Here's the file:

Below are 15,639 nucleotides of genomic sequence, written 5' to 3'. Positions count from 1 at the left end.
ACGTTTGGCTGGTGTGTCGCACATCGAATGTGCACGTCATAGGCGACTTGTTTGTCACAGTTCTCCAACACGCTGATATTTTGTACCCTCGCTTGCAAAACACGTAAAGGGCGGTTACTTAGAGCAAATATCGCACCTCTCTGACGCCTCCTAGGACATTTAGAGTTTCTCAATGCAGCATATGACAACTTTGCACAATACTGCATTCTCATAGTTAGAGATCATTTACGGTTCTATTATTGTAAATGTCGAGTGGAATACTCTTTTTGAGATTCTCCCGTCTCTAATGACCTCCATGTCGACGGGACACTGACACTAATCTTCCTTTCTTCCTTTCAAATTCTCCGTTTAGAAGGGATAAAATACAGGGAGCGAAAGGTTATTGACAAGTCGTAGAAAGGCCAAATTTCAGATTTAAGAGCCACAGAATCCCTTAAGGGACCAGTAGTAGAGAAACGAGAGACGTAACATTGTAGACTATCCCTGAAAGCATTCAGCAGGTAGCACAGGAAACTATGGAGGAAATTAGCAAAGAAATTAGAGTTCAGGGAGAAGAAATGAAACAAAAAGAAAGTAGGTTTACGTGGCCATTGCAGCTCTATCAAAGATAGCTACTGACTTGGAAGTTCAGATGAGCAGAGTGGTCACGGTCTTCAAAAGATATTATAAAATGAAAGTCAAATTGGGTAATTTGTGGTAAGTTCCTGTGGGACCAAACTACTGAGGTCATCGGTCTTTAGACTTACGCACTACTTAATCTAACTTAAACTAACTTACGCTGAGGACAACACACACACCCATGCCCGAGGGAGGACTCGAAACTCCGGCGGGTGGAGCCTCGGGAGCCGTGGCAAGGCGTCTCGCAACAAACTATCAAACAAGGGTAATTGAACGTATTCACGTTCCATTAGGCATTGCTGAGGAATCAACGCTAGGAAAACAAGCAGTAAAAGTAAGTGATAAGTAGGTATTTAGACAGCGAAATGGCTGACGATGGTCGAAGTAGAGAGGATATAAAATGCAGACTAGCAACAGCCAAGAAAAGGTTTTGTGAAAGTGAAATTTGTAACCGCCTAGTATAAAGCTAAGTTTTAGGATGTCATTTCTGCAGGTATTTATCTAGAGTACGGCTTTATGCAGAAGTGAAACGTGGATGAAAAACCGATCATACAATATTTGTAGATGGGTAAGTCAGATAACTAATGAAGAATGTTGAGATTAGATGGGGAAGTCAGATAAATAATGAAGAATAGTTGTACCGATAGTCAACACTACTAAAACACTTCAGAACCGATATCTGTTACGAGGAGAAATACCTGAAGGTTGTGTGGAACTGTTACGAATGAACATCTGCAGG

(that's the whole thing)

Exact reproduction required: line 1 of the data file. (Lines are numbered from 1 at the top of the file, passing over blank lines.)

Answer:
Below are 15,639 nucleotides of genomic sequence, written 5' to 3'. Positions count from 1 at the left end.